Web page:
B.N.M. as a Dystopian Novel

21 Feb

Quite contrary to Bellamy’s novel Looking Backward and Gilman’s Herland, George S. Schuyler’s Black No More is definitely a dystopian novel in which the society is in a complete chaos and disorder, unlike Looking Backward and Herland where society is in a perfect condition and order. In this response I will limit my comments to how Schuyler uses satire to picture a dystopian society, and also how he seemed to be satirizing the American society in the mid 20th century.

From reading the first couple of chapters, it seemed to me that this would be another utopian novel, because the ever controversial issue of race would be completely eliminated from the American society, which was a dilemma that lasted for many decades. So my first reaction is that people now would surely live in harmony and peace, and that Schuyler is using race as a means of picturing a perfect society. Nonetheless, as I start flipping the pages, I realized that this is not the case, it seemed that the attempt to neutralize race has only generated a countless of social, economical, and political problems. Schuyler’s use of satire is extraordinary in this novel, especially by his fictionalization of the issues that resulted from the race transformation and how both whites and (upper class) blacks got affected by such procedure. From an economical standpoint, the situation got worse and the jobs that were once assigned to the oppressed black people were left unoccupied. Also, this procedure has resulted a social outrage from whites, this is evident from the strong emergence of the Knights of Nordica, an organization that is dedicated to fight for white racial integrity. From a political viewpoint, we notice how the two political parties are divided on Dr. Crookman’s business, which had a severe effect on the political situation in America.

In sum, Schuyler’s main aim in the novel, I believe, is to prove that race would always be an obstacle in the way of forming an utopian society, and as long as racism is an issue in the society, the idea of a perfect society would be out of reach. Also wanted to prove that race is a socially constructed issue, and there is no escape from that. Another point which I believe is worth mentioning is the fact that Schuyler seems to put the blame on both blacks and whites in the issues that results from race. To take the character of Max Disher as an example, we can sense his naivety by what drives him to decide to change his skin color. His reason was only to go and search for the lady that rejected him because of his skin color. He did not want to change because to improve his social and financial situation, but only to search for his prefered “yellow” woman. Schuyler satirizes the black’s race pride.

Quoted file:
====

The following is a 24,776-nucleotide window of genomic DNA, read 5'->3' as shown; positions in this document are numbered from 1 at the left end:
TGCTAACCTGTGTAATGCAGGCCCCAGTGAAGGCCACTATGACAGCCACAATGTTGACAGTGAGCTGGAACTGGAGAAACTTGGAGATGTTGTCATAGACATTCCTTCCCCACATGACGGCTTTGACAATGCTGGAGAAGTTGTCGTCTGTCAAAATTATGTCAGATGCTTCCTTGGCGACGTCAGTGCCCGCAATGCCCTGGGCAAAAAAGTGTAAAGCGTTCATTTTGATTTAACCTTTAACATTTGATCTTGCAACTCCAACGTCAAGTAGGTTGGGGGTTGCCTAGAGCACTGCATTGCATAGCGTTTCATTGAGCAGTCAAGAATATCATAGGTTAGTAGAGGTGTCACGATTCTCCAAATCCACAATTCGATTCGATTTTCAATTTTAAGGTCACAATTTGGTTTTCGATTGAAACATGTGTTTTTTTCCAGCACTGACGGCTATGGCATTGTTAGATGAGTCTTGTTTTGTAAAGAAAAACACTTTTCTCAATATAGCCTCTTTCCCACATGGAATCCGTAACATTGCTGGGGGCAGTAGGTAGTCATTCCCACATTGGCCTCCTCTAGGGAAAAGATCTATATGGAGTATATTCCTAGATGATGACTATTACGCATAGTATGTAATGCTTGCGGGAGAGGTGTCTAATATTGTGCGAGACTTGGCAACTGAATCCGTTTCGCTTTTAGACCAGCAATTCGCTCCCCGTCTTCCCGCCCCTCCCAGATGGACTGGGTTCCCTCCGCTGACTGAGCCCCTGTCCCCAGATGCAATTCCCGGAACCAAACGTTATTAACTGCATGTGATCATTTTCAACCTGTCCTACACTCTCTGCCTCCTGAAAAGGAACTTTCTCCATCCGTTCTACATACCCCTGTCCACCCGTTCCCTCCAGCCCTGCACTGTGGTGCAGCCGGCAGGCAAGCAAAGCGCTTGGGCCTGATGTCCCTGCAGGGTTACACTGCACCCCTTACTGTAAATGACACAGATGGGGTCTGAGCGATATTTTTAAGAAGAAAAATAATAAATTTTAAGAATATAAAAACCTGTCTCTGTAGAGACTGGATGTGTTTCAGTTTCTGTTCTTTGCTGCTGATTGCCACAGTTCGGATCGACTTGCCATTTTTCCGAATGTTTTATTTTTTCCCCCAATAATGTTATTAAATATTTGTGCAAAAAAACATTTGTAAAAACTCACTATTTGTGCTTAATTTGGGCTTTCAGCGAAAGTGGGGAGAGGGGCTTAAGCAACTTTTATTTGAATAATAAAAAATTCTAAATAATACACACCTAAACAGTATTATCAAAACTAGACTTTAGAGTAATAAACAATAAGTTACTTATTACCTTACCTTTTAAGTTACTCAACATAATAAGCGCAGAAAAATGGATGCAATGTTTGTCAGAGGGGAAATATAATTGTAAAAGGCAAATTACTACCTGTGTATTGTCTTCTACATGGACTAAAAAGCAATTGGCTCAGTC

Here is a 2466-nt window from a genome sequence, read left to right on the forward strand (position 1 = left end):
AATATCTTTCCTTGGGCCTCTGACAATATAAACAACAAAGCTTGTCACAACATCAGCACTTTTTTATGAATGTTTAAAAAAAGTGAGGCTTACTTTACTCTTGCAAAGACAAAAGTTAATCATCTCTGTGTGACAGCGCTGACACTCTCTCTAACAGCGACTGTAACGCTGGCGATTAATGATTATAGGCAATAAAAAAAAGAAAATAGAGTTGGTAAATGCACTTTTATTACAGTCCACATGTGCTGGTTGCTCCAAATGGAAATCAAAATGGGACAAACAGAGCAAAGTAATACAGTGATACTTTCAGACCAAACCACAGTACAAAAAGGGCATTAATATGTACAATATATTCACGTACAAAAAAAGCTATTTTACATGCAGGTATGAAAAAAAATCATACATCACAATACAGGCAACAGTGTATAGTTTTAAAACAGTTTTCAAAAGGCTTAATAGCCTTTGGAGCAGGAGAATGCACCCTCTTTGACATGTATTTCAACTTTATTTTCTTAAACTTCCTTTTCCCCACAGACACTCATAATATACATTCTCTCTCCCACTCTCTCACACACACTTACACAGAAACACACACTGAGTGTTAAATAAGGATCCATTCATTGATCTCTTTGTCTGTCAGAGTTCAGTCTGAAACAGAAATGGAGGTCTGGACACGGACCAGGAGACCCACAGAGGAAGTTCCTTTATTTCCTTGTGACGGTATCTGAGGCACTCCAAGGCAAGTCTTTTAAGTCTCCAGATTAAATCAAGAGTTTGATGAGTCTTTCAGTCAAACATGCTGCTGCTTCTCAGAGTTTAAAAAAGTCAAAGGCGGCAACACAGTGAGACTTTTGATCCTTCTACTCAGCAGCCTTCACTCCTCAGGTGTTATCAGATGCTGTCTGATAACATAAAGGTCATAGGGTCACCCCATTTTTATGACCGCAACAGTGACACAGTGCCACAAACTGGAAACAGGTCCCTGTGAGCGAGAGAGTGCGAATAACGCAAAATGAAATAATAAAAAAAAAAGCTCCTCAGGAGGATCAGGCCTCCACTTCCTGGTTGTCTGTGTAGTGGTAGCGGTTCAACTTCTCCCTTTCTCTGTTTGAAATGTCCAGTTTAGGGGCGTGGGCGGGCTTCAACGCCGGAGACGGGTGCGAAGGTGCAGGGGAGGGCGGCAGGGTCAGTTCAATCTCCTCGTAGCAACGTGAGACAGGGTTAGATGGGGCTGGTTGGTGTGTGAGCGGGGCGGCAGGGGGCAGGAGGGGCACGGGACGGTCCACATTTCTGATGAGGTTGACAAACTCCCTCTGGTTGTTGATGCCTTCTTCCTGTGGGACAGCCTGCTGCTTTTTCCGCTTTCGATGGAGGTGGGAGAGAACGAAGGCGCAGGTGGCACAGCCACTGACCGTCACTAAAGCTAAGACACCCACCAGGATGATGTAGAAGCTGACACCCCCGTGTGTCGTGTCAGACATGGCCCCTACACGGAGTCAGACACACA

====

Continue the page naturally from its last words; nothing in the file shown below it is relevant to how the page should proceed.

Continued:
Advertisements

2 Responses to “B.N.M. as a Dystopian Novel”

  1. Dr Lothian February 21, 2013 at 5:47 pm #

    You say that “Schuyler seems to put the blame on both blacks and whites in the issues that results from race” — and this is definitely true. But does the blame rest equally? What answer do you get for this if you compare different moments in the text –– the lynching scene with Max in the bar, for example?

    • ziyad762 February 21, 2013 at 8:26 pm #

      Thank you Dr. Lothian for your reply
      I don’t believe that the blame rests equally on both races, nonetheless I believe that one of Schuyler’s main points in the text is that he implicitly criticizing the lack of race pride, especially in Max’s character as he only decided to change his race to pursue the woman that he saw on one night. More importatntly when he became an important figure in the society as a white man, he didn’t try to help his “true” race in one way or another.

Leave a Reply

Fill in your details below or click an icon to log in:

WordPress.com Logo

You are commenting using your WordPress.com account. Log Out / Change )

Twitter picture

You are commenting using your Twitter account. Log Out / Change )

Facebook photo

You are commenting using your Facebook account. Log Out / Change )

Google+ photo

You are commenting using your Google+ account. Log Out / Change )

Connecting to %s

%d bloggers like this: